picked out will be the biggest and the smallest. Now, lets also say that we have a chi-

square variable (lets call it V) with degrees of freedom = df that is independent of the Z

scores that we generated. If this is the case, it turns out that the following ratio is

distributed as a studentized range variable (denoted Q).

,

R Max Min

g d f

Z Z

Q

V

df

!

=

(1)

That is, Q is distributed as a studentized range variable with parameters g and df. The

SAS program stud_range1.sas on the web site generates the distribution of the

studentized range distribution for the case in which g=5 and df=45. You can modify this

program to see how the shape changes with different values of g and df.

Given this definition of the S.R. distribution we can further show that the

following test statistic is also distributed as a studentized range variable:

,

, where n = group sample size

R Max Min

g d f

X X

Q

MSW

n

!

= (2)

It time allows, we will show in class that this ratio is in fact distributed as a studentized

range variable. In essence, Q in the equation above is the sampling distribution of the

difference between the biggest and smallest means across an infinite # of samples

assuming the null hypothesis is true. If Q is a sampling distribution in this manner, than

we can use it to test hypotheses concerning the difference between the biggest and

smallest means or, it turns out, between any pair of means. Note that the two parameters

here are g and df and correspond to the # of groups (i.e., # of means involved) and the df

corresponding to the MSW. In addition, of course, you have to specify a given alpha level

(typically .05).

Procedure

When conducting tests using the SR distribution, we will proceed in a manner

similar to the way we proceeded when conducting tests using the t or F distributions. We

will have critical Q value that corresponds to our 5% cutoff point. We will compare our

observed Qs to this critical Q value.

Heres how we proceed. First, we need to find the critical value of the studentized

range distribution that corresponds to the upper 5% of scores of the studentized range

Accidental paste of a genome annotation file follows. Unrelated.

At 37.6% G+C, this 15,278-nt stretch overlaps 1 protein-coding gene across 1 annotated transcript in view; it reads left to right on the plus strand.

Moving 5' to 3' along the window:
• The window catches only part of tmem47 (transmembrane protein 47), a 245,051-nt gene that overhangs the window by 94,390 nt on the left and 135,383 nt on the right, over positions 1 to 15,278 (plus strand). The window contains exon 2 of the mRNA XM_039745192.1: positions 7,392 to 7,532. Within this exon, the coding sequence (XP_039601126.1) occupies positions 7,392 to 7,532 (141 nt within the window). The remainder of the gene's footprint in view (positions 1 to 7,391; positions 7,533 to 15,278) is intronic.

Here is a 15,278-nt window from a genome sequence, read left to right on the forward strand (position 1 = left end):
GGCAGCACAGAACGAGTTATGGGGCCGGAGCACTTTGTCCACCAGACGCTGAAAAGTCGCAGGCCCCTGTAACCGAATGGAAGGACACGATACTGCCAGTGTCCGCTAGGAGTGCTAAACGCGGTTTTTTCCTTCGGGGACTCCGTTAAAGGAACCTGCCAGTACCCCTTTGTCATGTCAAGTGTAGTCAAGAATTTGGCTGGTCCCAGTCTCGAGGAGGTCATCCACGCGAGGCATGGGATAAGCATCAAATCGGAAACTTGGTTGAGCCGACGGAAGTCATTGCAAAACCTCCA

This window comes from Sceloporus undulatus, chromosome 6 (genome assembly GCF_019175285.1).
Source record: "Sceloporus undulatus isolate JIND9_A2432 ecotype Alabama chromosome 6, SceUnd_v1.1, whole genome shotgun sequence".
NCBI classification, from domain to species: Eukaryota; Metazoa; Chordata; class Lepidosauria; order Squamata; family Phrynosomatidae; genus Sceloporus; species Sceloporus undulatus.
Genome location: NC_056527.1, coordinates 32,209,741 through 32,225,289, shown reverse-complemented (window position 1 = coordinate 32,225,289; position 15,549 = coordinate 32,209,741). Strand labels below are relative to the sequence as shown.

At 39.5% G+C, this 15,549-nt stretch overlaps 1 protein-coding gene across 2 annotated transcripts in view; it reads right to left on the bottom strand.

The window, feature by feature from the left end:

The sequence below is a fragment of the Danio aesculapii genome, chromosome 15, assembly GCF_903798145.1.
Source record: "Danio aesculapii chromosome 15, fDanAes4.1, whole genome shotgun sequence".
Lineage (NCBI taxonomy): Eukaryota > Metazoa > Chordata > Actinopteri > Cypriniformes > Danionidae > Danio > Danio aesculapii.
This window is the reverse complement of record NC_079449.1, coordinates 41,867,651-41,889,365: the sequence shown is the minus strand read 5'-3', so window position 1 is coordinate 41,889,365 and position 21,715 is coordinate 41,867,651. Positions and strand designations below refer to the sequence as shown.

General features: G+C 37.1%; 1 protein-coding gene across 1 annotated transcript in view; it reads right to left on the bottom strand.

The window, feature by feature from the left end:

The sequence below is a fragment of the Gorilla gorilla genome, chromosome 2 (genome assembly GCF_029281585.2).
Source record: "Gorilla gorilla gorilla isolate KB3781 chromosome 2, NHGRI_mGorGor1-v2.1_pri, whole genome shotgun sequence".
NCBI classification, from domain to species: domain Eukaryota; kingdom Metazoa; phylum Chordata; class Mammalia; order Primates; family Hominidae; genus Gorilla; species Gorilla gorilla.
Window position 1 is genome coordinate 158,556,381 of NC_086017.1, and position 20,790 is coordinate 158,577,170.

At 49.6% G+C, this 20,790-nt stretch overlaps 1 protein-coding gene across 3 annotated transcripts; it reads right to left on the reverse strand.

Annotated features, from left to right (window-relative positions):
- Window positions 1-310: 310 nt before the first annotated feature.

distribution. Thus, we need to make reference to a table of studentized range scores. You

can use the SAS function probmc to do this (well demonstrate this in class).

Alternatively, you can make reference to Table A.4 in Maxwell & Delaney. In the case of

the film data, we would look for the value associated with .05

FW

! = , g = 5, and df=20.

The critical value of Q here is 4.23. Note what the Q critical value of 4.23 represents in

the context of the film study. Assume that the null hypothesis is true (all population

4

means are equal) and we repeated the sampling scheme of the film study an infinite

number of times. Each time, we identify that pairs of means with the maximal difference

and compute an empirical Q using this pair of means. If we plot out the distribution of

obtained Q values, we will find that they will exceed 4.23 5% of the time. Thus, our

critical Q value is indeed our 5% cutoff point.

Once youve got the critical Q value, you can compute the observed Q values

from each pair of means as

A B

Observed

X X

Q

MSW

n

!

=

Here, A and B denote any two groups of interest. You would compare the observed Q to

the critical Q value. If its > crit. Q, you reject the null hypothesis.

Its probably the case, however, that once youve got the critical Q value, the

easiest way to proceed is to compute the minimal mean difference that needs to be

detected to declare the difference significant. Refer to formula (2) above and note that

,

minimum diff *

R

g d f

MSW

X criticalQ

n

=

Thus, for the film data

8

minimum diff 4.23* 5.35

5

X = =

In order for any difference among means to be declared significant, the absolute value of

the difference has to be > 5.35. In the context of the film data, we would find that 3 mean

differences meet this criterion: Fear-happy (dif = 8), fear-neutral (dif = 6), and sad-

neutral (dif = 6). This is the same result we got from the Bonferroni contrasts. However,

note that our minimum mean difference for the Tukey test (5.35) is smaller than the

minimum difference we computed for the Bonferroni test (5.62). If youre going to

conduct all pairwise contrasts on means, the Tukey test is more powerful than the

Bonferroni test.

The choice between Tukey and stepdown Bonferroni is more complicated. The

first step in stepdown Bonferroni (difference between largest and smallest means) is

identical to the first step in the traditional (non-step-down) Bonferroni test. Thus, at this

step we favor Tukey. Note, though, how with each succeeding step, the critical t or F

value for stepdown Bonferroni gets smaller and smaller (youre dividing .05 by a smaller

number). The Tukey value stays constant across all comparisons. Typically, there is a

point in the sequence at which stepdown Bonferroni becomes more powerful than Tukey.

Thus, for early comparisons in the sequence (comparisons involving bigger differences

among means), Tukey is more powerful and desirable, but for later comparisons,

stepwise Bonferroni is more desirable. On balance, I would probably choose Tukey

simply because if the first step is not significant with stepwise Bonferroni, you cant

declare any contrasts to be significant.

5

From a more conceptual perspective, heres the key thing to understand. Our

critical Q of 4.23 and our minimal mean difference of 5.36 originate in the attempt to

control Type 1 errors for the maximal contrast. That is, if the null hypothesis is true, we

only want to declare the 2 maximally different means to be significantly different 5% of

the time. However, you should recognize that in the process we also control the

familywise Type 1 error rate for the whole set of pairwise contrasts at alpha = .05. The

reasons are: (1) Under the complete null hypothesis, if we use this procedure the maximal